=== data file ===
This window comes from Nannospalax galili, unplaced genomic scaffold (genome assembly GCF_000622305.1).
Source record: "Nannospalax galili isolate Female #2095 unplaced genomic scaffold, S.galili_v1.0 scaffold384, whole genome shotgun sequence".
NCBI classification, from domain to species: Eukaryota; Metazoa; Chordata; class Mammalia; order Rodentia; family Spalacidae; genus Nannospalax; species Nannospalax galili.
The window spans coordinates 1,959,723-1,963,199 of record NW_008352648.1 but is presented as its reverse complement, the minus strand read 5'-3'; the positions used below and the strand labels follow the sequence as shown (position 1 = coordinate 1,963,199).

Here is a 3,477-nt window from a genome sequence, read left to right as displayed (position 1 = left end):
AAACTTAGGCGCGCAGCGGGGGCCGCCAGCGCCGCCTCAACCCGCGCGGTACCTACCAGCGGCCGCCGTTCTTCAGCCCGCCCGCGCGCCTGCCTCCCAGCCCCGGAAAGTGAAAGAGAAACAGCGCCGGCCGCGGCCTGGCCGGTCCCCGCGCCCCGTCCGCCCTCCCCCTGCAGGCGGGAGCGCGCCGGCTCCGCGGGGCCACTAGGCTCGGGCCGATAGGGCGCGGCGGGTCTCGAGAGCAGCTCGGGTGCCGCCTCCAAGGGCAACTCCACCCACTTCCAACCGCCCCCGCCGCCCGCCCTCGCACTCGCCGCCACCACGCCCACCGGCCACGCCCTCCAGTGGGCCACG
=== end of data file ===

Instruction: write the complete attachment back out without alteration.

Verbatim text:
This window comes from Nannospalax galili, unplaced genomic scaffold (genome assembly GCF_000622305.1).
Source record: "Nannospalax galili isolate Female #2095 unplaced genomic scaffold, S.galili_v1.0 scaffold384, whole genome shotgun sequence".
NCBI classification, from domain to species: Eukaryota; Metazoa; Chordata; class Mammalia; order Rodentia; family Spalacidae; genus Nannospalax; species Nannospalax galili.
The window spans coordinates 1,959,723-1,963,199 of record NW_008352648.1 but is presented as its reverse complement, the minus strand read 5'-3'; the positions used below and the strand labels follow the sequence as shown (position 1 = coordinate 1,963,199).

Here is a 3,477-nt window from a genome sequence, read left to right as displayed (position 1 = left end):
AAACTTAGGCGCGCAGCGGGGGCCGCCAGCGCCGCCTCAACCCGCGCGGTACCTACCAGCGGCCGCCGTTCTTCAGCCCGCCCGCGCGCCTGCCTCCCAGCCCCGGAAAGTGAAAGAGAAACAGCGCCGGCCGCGGCCTGGCCGGTCCCCGCGCCCCGTCCGCCCTCCCCCTGCAGGCGGGAGCGCGCCGGCTCCGCGGGGCCACTAGGCTCGGGCCGATAGGGCGCGGCGGGTCTCGAGAGCAGCTCGGGTGCCGCCTCCAAGGGCAACTCCACCCACTTCCAACCGCCCCCGCCGCCCGCCCTCGCACTCGCCGCCACCACGCCCACCGGCCACGCCCTCCAGTGGGCCACG